November 20, 2010
The Honorable Mary L. Schapiro
Securities and Exchange Commission
100 F Street, NE
Washington, DC 20549
Re: SEC Initiatives under the Dodd-Frank Act
Special Disclosures Section 1502 (Conflict Minerals)
Dear Chairman Schapiro:
As responsible investor with significant holdings across a variety of sectors (aerospace, automotive, electronics, food producers, medical device companies, and tool manufacturers) with potential exposure to conflict minerals sourced from the Democratic Republic of Congo (DRC), we support the passing of the Special Disclosures Section 1502 (Conflict Minerals) of the Dodd-Frank Wall Street Reform and Consumer Protection Act or Dodd-Frank Act. Many of the signatories to this letter also have successfully engaged companies over the past 15 years on global supply chain risks including members of ICCR (Interfaith Center on Corporate Responsibility), a membership organization of 275 institutional investors representing $100 billion in assets under management that advocates for ethical business practices across a wide variety of social justice issues.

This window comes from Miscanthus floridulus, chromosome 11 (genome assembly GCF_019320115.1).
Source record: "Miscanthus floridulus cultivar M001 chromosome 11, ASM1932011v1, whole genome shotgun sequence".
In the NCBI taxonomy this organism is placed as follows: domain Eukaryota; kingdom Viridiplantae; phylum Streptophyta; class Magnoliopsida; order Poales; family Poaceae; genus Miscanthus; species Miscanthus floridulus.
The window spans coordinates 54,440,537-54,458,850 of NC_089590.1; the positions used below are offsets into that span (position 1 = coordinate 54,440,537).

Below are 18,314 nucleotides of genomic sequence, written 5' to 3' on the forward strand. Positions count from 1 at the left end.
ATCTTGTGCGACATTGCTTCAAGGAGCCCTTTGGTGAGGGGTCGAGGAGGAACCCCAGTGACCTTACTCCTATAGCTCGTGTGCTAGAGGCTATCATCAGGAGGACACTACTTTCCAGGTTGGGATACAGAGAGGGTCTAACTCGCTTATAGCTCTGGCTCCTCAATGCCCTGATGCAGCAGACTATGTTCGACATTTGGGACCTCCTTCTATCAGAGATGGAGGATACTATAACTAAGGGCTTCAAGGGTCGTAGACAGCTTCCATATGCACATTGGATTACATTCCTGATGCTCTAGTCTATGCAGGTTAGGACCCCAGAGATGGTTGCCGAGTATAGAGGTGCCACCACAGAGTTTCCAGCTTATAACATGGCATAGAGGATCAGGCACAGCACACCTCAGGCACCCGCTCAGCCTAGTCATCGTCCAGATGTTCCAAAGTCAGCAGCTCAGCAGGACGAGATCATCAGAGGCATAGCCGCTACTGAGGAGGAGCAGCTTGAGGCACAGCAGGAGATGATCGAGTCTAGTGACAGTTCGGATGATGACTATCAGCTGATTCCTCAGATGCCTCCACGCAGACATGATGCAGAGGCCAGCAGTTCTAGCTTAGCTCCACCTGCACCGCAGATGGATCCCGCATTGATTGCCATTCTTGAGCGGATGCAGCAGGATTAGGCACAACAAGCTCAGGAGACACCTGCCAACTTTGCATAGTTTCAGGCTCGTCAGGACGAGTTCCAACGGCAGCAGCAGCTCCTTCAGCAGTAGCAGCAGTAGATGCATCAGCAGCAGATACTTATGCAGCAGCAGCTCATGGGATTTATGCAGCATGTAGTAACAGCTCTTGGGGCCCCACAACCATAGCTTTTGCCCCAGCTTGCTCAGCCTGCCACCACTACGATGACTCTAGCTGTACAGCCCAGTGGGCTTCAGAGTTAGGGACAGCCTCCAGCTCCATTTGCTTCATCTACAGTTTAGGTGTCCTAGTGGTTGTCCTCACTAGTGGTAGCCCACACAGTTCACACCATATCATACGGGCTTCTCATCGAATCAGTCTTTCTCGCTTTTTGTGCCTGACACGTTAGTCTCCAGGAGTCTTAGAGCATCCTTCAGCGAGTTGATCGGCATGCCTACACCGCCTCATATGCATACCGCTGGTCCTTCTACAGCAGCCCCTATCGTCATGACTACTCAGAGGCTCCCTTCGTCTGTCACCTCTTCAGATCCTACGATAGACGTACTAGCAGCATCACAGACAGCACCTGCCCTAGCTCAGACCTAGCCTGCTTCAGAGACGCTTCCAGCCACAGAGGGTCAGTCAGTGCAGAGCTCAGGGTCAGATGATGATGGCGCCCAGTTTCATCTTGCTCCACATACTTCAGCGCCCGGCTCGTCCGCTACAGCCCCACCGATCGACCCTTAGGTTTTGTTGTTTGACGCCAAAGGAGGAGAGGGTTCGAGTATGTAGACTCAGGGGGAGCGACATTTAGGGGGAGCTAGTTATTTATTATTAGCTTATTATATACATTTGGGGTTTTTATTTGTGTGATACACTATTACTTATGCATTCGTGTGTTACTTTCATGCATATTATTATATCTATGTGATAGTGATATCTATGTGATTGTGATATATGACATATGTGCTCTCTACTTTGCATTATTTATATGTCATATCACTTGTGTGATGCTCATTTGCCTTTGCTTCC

Our support of the Special Disclosures Section 1502 is predicated on the SECs ability to promulgate rules that:
Protect investors – by requiring a high level of disclosure within a companys supply chain that will allow investors to evaluate supply chain policies and practices, make company to company comparisons, and calculate the level of risk associated with conflict mineral sourcing, and
Have an effect on a significant public interest which impacts shareholder value – by establishing and enforcing comprehensive rules that reduce the risk of the proliferation of damaging and destabilizing sourcing practices in the DRC and neighbouring countries.
A. Protecting investors through improved disclosure and reporting on environmental, social and governance (ESG) factors.